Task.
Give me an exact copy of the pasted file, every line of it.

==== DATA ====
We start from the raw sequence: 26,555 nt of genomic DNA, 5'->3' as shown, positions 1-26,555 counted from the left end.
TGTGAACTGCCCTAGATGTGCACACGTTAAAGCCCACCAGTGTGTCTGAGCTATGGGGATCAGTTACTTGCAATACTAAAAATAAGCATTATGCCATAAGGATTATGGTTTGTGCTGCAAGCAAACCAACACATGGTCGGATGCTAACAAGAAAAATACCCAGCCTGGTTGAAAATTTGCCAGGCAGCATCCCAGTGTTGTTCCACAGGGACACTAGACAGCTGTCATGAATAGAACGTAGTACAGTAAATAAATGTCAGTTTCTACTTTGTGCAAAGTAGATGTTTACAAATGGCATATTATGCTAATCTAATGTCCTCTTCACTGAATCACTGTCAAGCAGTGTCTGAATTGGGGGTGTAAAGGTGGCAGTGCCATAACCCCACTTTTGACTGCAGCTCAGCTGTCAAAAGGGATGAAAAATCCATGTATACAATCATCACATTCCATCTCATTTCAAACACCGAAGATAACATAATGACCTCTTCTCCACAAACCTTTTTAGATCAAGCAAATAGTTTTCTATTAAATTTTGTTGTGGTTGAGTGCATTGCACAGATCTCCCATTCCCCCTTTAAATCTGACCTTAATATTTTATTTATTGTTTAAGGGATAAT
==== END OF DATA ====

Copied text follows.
We start from the raw sequence: 26,555 nt of genomic DNA, 5'->3' as shown, positions 1-26,555 counted from the left end.
TGTGAACTGCCCTAGATGTGCACACGTTAAAGCCCACCAGTGTGTCTGAGCTATGGGGATCAGTTACTTGCAATACTAAAAATAAGCATTATGCCATAAGGATTATGGTTTGTGCTGCAAGCAAACCAACACATGGTCGGATGCTAACAAGAAAAATACCCAGCCTGGTTGAAAATTTGCCAGGCAGCATCCCAGTGTTGTTCCACAGGGACACTAGACAGCTGTCATGAATAGAACGTAGTACAGTAAATAAATGTCAGTTTCTACTTTGTGCAAAGTAGATGTTTACAAATGGCATATTATGCTAATCTAATGTCCTCTTCACTGAATCACTGTCAAGCAGTGTCTGAATTGGGGGTGTAAAGGTGGCAGTGCCATAACCCCACTTTTGACTGCAGCTCAGCTGTCAAAAGGGATGAAAAATCCATGTATACAATCATCACATTCCATCTCATTTCAAACACCGAAGATAACATAATGACCTCTTCTCCACAAACCTTTTTAGATCAAGCAAATAGTTTTCTATTAAATTTTGTTGTGGTTGAGTGCATTGCACAGATCTCCCATTCCCCCTTTAAATCTGACCTTAATATTTTATTTATTGTTTAAGGGATAAT